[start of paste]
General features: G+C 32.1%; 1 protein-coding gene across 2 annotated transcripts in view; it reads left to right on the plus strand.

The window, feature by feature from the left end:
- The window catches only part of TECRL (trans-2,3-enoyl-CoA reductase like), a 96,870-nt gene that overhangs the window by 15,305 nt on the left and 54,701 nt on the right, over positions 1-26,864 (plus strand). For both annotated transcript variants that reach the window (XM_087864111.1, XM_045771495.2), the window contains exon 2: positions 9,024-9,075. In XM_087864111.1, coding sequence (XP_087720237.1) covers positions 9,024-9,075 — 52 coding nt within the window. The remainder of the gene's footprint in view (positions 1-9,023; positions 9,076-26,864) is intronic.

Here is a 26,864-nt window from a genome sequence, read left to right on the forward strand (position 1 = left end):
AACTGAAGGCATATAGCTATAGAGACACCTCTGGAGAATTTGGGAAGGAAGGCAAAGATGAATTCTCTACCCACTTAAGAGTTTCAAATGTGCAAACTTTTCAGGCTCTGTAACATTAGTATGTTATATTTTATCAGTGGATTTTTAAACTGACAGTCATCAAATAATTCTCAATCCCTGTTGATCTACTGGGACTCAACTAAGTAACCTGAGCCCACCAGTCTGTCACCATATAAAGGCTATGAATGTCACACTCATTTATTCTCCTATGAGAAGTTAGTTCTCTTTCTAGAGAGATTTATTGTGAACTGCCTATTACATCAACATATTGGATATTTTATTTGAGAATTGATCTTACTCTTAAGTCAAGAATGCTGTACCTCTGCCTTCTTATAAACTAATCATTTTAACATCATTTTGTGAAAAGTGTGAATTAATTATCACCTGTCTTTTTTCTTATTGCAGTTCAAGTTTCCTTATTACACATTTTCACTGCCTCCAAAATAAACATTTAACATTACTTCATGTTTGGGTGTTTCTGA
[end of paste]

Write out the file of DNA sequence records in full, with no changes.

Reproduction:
General features: G+C 32.1%; 1 protein-coding gene across 2 annotated transcripts in view; it reads left to right on the plus strand.

The window, feature by feature from the left end:
- The window catches only part of TECRL (trans-2,3-enoyl-CoA reductase like), a 96,870-nt gene that overhangs the window by 15,305 nt on the left and 54,701 nt on the right, over positions 1-26,864 (plus strand). For both annotated transcript variants that reach the window (XM_087864111.1, XM_045771495.2), the window contains exon 2: positions 9,024-9,075. In XM_087864111.1, coding sequence (XP_087720237.1) covers positions 9,024-9,075 — 52 coding nt within the window. The remainder of the gene's footprint in view (positions 1-9,023; positions 9,076-26,864) is intronic.

Here is a 26,864-nt window from a genome sequence, read left to right on the forward strand (position 1 = left end):
AACTGAAGGCATATAGCTATAGAGACACCTCTGGAGAATTTGGGAAGGAAGGCAAAGATGAATTCTCTACCCACTTAAGAGTTTCAAATGTGCAAACTTTTCAGGCTCTGTAACATTAGTATGTTATATTTTATCAGTGGATTTTTAAACTGACAGTCATCAAATAATTCTCAATCCCTGTTGATCTACTGGGACTCAACTAAGTAACCTGAGCCCACCAGTCTGTCACCATATAAAGGCTATGAATGTCACACTCATTTATTCTCCTATGAGAAGTTAGTTCTCTTTCTAGAGAGATTTATTGTGAACTGCCTATTACATCAACATATTGGATATTTTATTTGAGAATTGATCTTACTCTTAAGTCAAGAATGCTGTACCTCTGCCTTCTTATAAACTAATCATTTTAACATCATTTTGTGAAAAGTGTGAATTAATTATCACCTGTCTTTTTTCTTATTGCAGTTCAAGTTTCCTTATTACACATTTTCACTGCCTCCAAAATAAACATTTAACATTACTTCATGTTTGGGTGTTTCTGA